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Controlling DDF Threads using Profiles

August 2, 2016

Recently I wrote about IBM's strategy to move customers from DB2 Connect Gateway to DB2 Connect Client. The customers I've heard from aren't happy with this development.

Much of the frustration stems from the belief that it's no longer possible to control the number of concurrent connections a given application can have. Say, for example, using DB2 Connect Gateway you limit the number of concurrent connections for an order entry application to 30 and the employee HR application is set to 10. If, at the end of the month, 100 employees are all simultaneously trying to access DB2, DB2 Connect Gateway will throttle this access to avoid maxing out the available connections and overloading the DB2 subsystem.

Using DB2 Connect Client, you could set the HR application to use all available connections, but of course this would cause the order entry application to fail. However, there is a viable solution. DB2 9  introduced profile tables that provide dynamic SQL statement level stabilization. These same tables can be used to monitor and control the number of connections and threads.

SYSIBM.DSN_PROFILE_TABLE is used to identify contexts in which DB2 takes particular actions such as resource monitoring, subsystem parameter customization and dynamic SQL stabilization. The contexts might identify statements, threads or connections that are based on information about the originating application, system or user. Learn more about this table here.

In addition to the profile table, you need to set values in the SYSIBM.DSN_PROFILE_ATTRIBUTES table that specify the monitoring thresholds and actions to take. Learn more about this table here.

The KEYWORD column is used to specify the function DB2 will perform. Several keywords are available to monitor connections and threads, including:

* MONITOR CONNECTIONS, which specifies that DB2 monitors the total number of remote connections from application servers, including active connections and live inactive connections. The connections are filtered only according to the IP address or domain name value that is specified in the LOCATION column of the DSN_PROFILE_TABLE table.

* MONITOR IDLE THREADS, which specifies that DB2 monitors the approximate time (in seconds) that an active server thread is allowed to remain idle. When the specified value is 0, threads are allowed to remain idle indefinitely. When the specified value is a negative number, this monitor function is disabled and a message is recorded in the profile attributes history table to indicate that the row is rejected.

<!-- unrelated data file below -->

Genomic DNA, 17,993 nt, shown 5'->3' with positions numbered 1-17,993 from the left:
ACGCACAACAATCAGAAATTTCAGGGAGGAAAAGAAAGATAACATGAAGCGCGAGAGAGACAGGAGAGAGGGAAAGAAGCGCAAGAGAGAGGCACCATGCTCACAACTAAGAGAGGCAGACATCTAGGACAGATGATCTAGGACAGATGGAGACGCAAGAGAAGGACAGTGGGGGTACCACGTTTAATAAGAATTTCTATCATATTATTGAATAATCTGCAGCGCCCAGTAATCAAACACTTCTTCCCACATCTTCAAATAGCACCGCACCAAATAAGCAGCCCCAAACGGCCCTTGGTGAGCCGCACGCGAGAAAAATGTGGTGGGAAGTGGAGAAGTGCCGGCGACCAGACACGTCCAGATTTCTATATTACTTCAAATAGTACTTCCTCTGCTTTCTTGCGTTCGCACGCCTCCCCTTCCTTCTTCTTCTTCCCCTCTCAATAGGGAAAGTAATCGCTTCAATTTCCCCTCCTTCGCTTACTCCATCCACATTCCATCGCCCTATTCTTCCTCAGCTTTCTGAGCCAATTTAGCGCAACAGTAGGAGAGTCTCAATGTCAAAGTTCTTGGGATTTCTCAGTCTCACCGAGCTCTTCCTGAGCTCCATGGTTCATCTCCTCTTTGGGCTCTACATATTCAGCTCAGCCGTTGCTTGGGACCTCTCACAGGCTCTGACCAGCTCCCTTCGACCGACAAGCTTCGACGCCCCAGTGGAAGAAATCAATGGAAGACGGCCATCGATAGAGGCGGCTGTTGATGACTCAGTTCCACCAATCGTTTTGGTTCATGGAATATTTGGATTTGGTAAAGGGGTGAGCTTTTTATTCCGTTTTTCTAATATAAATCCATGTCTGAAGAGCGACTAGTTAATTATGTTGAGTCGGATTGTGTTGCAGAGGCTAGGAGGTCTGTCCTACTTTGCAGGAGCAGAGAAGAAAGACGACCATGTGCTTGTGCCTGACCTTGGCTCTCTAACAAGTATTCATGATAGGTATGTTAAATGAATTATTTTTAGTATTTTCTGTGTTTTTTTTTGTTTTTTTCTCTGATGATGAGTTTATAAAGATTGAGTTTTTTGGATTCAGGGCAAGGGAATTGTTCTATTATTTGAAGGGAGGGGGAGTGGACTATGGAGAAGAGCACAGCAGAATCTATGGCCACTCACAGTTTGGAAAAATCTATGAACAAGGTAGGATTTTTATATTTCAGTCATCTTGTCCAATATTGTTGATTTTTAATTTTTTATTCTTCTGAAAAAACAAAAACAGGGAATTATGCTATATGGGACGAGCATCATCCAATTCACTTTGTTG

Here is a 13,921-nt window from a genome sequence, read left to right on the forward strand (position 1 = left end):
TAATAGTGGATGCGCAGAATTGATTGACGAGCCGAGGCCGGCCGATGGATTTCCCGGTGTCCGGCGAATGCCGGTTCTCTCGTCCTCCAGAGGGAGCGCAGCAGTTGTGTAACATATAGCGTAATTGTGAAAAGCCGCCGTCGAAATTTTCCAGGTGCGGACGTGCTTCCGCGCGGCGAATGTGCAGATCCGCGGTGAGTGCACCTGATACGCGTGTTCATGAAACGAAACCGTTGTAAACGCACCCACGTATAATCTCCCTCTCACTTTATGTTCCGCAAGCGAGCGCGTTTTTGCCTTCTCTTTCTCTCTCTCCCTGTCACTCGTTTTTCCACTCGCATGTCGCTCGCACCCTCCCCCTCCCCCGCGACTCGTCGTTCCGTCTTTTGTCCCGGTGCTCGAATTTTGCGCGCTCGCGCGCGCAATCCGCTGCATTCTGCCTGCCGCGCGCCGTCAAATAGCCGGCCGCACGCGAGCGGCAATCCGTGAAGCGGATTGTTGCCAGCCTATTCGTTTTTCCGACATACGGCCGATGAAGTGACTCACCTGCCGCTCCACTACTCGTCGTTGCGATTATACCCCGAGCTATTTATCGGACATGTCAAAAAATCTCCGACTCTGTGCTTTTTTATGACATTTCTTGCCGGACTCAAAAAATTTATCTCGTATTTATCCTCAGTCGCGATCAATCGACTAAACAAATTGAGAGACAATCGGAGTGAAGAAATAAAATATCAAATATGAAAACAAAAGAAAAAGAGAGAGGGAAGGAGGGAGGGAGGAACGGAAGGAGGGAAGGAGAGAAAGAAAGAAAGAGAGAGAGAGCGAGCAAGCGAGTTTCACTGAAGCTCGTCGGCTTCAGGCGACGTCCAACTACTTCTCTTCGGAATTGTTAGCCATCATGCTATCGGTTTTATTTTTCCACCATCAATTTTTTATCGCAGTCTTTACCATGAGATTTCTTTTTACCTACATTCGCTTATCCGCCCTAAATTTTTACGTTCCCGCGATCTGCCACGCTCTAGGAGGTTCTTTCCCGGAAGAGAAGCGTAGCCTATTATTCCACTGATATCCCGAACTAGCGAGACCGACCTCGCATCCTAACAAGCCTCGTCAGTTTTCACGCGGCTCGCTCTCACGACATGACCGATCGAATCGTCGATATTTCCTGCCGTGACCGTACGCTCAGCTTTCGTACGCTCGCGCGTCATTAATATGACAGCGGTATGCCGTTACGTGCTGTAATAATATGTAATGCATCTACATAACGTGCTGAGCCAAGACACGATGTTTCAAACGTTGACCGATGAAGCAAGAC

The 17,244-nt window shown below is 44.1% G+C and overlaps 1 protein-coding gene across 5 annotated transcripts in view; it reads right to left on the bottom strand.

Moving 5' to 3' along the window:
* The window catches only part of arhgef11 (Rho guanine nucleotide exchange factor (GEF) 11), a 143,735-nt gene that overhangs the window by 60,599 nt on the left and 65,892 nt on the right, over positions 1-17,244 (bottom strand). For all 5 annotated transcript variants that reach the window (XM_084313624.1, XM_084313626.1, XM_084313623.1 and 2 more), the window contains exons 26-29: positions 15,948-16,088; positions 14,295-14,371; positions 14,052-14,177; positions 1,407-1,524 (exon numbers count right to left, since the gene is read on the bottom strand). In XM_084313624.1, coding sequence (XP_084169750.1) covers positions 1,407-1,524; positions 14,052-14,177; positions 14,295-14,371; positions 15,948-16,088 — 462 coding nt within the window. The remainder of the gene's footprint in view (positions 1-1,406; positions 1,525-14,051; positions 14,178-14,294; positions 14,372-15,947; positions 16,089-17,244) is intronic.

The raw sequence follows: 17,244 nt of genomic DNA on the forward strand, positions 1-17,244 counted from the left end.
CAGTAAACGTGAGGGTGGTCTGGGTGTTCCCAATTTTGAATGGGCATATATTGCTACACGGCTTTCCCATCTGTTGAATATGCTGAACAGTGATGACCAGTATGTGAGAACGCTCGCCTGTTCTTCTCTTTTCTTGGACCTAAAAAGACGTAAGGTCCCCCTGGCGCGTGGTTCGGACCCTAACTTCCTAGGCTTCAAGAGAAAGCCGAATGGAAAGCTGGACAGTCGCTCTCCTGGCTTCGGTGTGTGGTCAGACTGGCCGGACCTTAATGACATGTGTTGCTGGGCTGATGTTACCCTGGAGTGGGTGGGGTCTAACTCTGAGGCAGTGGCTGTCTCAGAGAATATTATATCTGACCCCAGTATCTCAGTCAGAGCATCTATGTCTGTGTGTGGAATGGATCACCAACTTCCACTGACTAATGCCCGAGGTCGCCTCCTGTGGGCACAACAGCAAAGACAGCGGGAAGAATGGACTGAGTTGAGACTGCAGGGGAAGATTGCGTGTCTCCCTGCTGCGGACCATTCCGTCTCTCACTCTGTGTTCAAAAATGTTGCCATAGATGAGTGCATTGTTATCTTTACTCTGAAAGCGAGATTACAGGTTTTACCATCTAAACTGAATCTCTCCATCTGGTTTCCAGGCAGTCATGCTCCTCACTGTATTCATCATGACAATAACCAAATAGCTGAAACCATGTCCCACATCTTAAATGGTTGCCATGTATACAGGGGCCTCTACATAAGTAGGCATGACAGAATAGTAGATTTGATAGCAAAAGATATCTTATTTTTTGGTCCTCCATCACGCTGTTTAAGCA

* MONITOR THREADS, which specifies that DB2 monitors the total number of concurrent active threads. DB2 takes certain actions when the threshold is reached according to the value specified in the Attribute1 column. When the total number of threads being queued or suspended reaches the specified threshold, DB2 either issues a message if a WARNING value is specified, or it starts to fail the connection requests with SQLCODE -30041 if an EXCEPTION value is specified.

In the example of controlling the number of threads running for a given application, you would define the scope of the profile on the COLLECTION or PACKAGE name. This would cause the threads to queue and then execute when the next thread is available.

When EXCEPTION is specified, EXECUTION_DIAGLEVEL1 is used. If profile threshold is 0 and is exceeded, the thread is canceled. When the profile threshold is greater than 0, the action taken depends on the filtering scope of the profile as described below:


In the initial example where 30 threads are being allowed for the order entry system, you'd create a profile with these values inserted into SYSIBM.DSN_PROFILE_ATTRIBUTE table:


With this setting, the first 30 requests will run, and the next 30 requests will queue and wait for a thread to end. When the queued requests exceed 30, the next request will fail with a return SQLCODE of -30041.

These IBM Knowledge Center documents (here and here) have details about monitoring connections and threads using profiles. There are also examples to help you understand the interactions between the profile tables used to monitor system resources such as threads and connections.

Posted August 2, 2016| Permalink

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